What is the difference between a purchase order and an invoice?

Purchase orders and invoices are important documents for any business, and yet they are frequently confused.

The key difference between a PO and an invoice is who is creating the document. A buyer creates a purchase order to be fulfilled by a supplier. A supplier or seller prepares an invoice for the service, and is then paid for those services.

When used correctly, invoices can get your business paid faster. An invoice is a record of the goods or services you provided to your customer, and it’s a method for them to pay you for your work.

It is important to send invoices promptly so people are billed in a timely manner. And since invoices can be done online now, it’s easier than ever.

Managing purchase orders

While it sounds pretty straightforward, a purchase order can complicate your supply chain process. As a buyer, it’s important to invest in your retail inventory management and learn how to effectively manage your suppliers.

Here are a few tips that can help you do this:

  • Go big
    Ordering in bulk can help you make the most of discounts and save a lot of money. And when done correctly, you’ll be able to cut the cost per unit of your items. Of course, ordering in bulk means spending more up front, so you only want to do this if your business is stable.

  • Be prompt
    Send your invoices, purchase orders and vendor service contracts in a timely manner. It’s important to get these documents in your partners’ hands since they define the terms of agreement and protect your business. In addition, promptly sending documents shows a degree of professionalism that will instil confidence in your partners.

  • Empower employees
    Try implementing a purchase requisition system into your business. This enables employees to request the materials they need to do their jobs. Not only does this empower your team, but it also gives you a better idea of the materials needed to run your business.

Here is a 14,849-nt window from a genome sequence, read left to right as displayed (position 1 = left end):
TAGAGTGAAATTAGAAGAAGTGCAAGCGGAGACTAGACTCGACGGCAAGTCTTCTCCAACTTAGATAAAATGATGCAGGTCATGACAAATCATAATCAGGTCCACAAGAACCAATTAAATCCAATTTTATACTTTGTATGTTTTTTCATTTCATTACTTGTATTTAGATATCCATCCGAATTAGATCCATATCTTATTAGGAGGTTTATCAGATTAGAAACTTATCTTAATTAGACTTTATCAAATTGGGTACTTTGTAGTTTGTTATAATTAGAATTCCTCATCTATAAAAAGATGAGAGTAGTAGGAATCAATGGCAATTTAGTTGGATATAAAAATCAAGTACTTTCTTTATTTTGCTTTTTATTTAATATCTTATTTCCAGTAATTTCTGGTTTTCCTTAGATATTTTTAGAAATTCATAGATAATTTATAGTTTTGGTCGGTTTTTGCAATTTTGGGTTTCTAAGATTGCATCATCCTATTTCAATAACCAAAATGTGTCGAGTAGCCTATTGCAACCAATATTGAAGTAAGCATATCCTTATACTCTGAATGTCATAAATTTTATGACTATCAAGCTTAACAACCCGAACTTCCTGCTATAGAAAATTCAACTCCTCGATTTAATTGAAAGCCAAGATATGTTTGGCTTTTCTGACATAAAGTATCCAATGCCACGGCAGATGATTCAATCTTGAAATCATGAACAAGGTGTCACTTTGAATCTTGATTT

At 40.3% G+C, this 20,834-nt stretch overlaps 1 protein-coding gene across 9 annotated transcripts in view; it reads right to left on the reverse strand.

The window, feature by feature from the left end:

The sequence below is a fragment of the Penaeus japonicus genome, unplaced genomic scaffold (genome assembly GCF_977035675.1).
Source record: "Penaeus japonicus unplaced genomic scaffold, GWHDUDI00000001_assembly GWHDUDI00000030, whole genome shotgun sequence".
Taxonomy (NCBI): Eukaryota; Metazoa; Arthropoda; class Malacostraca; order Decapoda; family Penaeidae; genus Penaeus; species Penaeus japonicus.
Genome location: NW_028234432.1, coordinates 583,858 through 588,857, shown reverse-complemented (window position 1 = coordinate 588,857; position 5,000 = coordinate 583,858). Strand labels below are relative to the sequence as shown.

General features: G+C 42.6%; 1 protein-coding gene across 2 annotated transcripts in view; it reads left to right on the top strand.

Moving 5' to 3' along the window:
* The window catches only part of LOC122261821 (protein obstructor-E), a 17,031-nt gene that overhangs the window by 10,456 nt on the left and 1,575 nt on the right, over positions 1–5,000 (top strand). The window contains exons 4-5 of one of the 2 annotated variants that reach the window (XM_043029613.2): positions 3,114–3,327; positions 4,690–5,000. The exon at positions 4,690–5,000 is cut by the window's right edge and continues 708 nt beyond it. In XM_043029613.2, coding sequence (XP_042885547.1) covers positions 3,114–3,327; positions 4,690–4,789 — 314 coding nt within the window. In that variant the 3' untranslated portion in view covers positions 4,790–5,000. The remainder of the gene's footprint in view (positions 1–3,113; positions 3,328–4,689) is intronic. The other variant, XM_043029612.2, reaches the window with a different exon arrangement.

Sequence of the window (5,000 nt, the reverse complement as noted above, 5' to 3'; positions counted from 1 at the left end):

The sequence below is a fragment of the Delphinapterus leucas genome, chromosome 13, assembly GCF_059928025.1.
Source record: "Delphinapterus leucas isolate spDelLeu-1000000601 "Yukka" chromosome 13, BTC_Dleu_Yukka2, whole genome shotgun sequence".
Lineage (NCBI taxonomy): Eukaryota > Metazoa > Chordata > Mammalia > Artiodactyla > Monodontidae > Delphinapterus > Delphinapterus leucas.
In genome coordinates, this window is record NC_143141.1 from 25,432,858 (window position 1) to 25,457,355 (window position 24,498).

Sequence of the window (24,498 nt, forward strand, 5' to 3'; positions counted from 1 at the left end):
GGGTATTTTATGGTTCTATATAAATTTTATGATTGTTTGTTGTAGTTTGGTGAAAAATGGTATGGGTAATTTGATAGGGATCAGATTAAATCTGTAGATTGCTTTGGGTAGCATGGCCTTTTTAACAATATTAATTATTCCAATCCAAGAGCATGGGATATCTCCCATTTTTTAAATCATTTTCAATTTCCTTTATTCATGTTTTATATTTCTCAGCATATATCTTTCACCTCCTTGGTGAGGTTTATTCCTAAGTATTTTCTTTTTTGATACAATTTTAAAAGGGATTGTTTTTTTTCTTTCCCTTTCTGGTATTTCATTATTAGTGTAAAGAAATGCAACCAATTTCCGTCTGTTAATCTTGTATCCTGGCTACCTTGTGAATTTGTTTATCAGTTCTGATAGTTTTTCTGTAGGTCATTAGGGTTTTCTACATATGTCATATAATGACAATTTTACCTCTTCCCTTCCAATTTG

Square for Retail

Square for Retail offers a full POS system to help you run your retail business, no matter your size or style.

Managing Purchase Orders with Square for Retail

It’s easy to create and manage purchase orders with Square for Retail POS System. Once you’re set up, you can use them to track vendors, stock up on products and receive inventory.

To create a new purchase order with Square for Retail:

  1. From your online Square Dashboard, go to the Item tab > Inventory Management > Purchase Orders > Create Purchase Order.

  2. Enter purchase order details > click Create or Save as Draft. A maximum of 500 unique items can be added to a single Purchase Order.

  3. Check your vendor’s email address and add a note if you wish.

  4. If you would like a copy of the purchase order, select Send Me a Copy, Save as PDF or Save as CV.

When a purchasing order is created for an existing vendor, the item variation becomes associated with that vendor and the cost to purchase from that vendor. Items associated with a vendor will be visible under the Item Library tab of a vendor’s profile.

To see the purchase order before pressing send, click Preview email.

For more information on how to edit, cancel, receive, set unit cost and print barcode labels for purchase orders with Square for Retail, read our guide.